"Actually, there's a lack of motivation behind that," quips the laconic, soft-spoken Pierce. "Really, I just play better that way. I figured Jerry Lee Lewis sat down, and Nina Simone sat down, so I'm in good company. And it doesn't affect the show any. It ain't like it's this kind of laid-back thing. We deliver more energy from the seated position than most bands do if they're fucking levitating."
Those who have seen Spiritualized live can testify as much. Onstage, the band is an entirely unique experience: a roaring seven-piece, operating as a singularly fierce unit while still maintaining a distinct sense of space. There's an almost telepathic rapport among the musicians, as they follow the ebb and flow of Pierce's tunes through swells of volume and eerily quiet angelic verses, heavenly choruses, spaced-out ambient epics, and Stooges-like grinders. There really is no other experience quite like a Spiritualized show.
Most critics have been quick to point to Spiritualized's latest album, Amazing Grace, as a rocked-out reaction to the excesses of its immediate predecessor, 2001's Let It Come Down, a heavily orchestrated affair that featured more than 100 different musicians ("I was more interested in what the French horn was doing than what the bass was doing," Pierce admits). But according to Pierce, the distinctly live feel of Amazing Grace, as well as the band's mind-blowing stage sound, derives from a rather unlikely source: free jazz.
In 2002, Pierce was invited to add his guitar to an album by British avant-electronic jazz outfit Spring Heel Jack, alongside such famed improvisers as Evan Parker, Matthew Shipp, and Han Bennink. The experience changed Pierce's entire outlook on making music and has driven the self-confessed perfectionist headlong into a whole new way of presenting his work.
"I certainly didn't go into recording Amazing Grace with a stripped-down approach," explains Pierce. "It wasn't a reaction to our last record, like 'We've done as much as we could in that direction, so let's do something more minimal.' What I wanted to do was make it as improvised as we could get in rock and roll." While this approach may be old hat to jazz musicians, for rockers like Pierce, the change represented a quantum leap in working methods, one that led to an album that crackles with an uncanny sense of immediacy and mystery.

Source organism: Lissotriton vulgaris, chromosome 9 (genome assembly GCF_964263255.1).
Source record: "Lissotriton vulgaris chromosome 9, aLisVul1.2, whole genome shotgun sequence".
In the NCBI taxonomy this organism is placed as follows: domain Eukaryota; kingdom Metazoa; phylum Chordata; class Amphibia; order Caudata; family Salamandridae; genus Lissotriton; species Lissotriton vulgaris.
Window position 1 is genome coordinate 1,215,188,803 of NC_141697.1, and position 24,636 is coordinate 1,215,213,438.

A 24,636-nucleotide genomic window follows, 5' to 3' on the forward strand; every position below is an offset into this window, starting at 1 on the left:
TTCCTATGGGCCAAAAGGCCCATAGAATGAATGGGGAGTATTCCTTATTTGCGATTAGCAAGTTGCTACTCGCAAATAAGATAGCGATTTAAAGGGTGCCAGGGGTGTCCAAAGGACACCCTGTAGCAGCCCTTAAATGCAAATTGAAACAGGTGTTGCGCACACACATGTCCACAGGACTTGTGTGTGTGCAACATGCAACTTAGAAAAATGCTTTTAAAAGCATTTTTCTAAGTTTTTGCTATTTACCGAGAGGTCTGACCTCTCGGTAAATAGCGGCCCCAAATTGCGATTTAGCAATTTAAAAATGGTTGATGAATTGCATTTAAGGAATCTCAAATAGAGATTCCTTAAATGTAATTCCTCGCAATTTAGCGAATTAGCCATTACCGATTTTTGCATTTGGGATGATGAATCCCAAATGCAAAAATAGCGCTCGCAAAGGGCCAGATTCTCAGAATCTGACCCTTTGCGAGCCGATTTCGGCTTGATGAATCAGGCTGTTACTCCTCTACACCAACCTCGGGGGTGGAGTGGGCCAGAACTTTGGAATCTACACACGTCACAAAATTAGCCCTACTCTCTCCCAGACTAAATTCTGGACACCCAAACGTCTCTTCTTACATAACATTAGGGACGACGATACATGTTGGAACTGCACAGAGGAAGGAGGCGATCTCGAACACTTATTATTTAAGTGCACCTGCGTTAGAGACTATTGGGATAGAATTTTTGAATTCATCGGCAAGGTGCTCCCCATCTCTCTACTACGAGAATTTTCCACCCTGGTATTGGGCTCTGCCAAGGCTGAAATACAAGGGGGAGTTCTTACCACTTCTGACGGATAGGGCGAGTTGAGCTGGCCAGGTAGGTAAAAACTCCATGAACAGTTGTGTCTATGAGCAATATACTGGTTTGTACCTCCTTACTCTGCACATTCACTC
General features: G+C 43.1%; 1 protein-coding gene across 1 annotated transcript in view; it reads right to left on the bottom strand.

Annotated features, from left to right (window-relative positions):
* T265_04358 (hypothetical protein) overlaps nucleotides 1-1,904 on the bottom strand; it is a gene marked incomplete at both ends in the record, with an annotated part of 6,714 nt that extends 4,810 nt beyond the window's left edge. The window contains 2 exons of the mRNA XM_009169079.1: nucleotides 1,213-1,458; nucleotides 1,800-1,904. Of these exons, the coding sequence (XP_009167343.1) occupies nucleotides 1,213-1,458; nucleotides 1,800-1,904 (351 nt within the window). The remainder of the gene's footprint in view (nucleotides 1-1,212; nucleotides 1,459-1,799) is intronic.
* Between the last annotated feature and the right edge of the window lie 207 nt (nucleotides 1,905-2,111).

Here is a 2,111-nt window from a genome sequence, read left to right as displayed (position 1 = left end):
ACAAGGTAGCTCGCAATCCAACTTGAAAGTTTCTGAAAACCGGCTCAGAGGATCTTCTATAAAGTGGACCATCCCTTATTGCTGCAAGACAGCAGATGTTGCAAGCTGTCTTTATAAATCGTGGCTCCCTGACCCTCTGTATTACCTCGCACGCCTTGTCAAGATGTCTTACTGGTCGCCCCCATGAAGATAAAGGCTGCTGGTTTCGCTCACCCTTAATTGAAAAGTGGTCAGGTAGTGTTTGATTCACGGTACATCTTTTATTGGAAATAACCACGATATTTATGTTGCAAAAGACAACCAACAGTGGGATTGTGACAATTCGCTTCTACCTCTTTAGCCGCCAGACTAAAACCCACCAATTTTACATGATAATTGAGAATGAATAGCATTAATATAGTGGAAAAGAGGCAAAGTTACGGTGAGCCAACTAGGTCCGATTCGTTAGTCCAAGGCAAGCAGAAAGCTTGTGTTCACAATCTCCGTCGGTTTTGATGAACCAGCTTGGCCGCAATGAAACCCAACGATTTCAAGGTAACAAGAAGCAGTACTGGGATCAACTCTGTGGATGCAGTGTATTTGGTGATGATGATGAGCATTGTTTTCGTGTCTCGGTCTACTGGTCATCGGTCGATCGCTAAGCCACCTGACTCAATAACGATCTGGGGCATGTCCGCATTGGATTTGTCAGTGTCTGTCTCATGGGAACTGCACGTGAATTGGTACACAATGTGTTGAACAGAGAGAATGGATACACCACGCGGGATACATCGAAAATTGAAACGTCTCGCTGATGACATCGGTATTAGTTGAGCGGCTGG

"As soon as you mention jazz, most people dive for cover," Pierce continues. "What we're doing isn't stylistically jazz. But rock tends to be well rehearsed. You put your songs together, you rehearse them, and then you go in the studio and record them. The idea with Amazing Grace was to record the songs on the day that the band heard them. What you're hearing is the drummer playing to a bass line he's never heard in his life before, to words that they've never heard sung before, to a guitar line they've never heard before. You kind of hear this space there, because the possibilities are so endless."
As excited as Pierce sounds about his new outlook on creating music, his energy and enthusiasm shift dramatically upward when he talks about re-creating the feel of Amazing Grace live. "This band is absolutely free," says Pierce. "I don't tell people what the hell they should be doing with any part of their life, and that goes for the music as well. When people really understand that they're free to do whatever they want to do, that's when it really starts to take off. I think that's what we've hit now."
New initiates to the Spiritualized camp can look forward to a unique show, the spontaneous sound of Amazing Grace taken to its logical extreme. As for what kind of progression longtime fans can expect live, Pierce doesn't seem to know himself.
"I can't really say how it's going to have progressed for you, because that's all got to do with the circumstances of your life and what you've been going through and where you're at," he says. "I think that the greatest rock and roll is when people kind of get it wrong. And we kind of get it wrong. It's not rehearsed, it's not worked out, it's all about just putting a guitar around your neck and start hitting it and hear the other players' response to that, and the audience's response to that, and we go from there. There's no guidance. I'm not telling anyone what to do, but it just rolls in this way, and everything fits just right."
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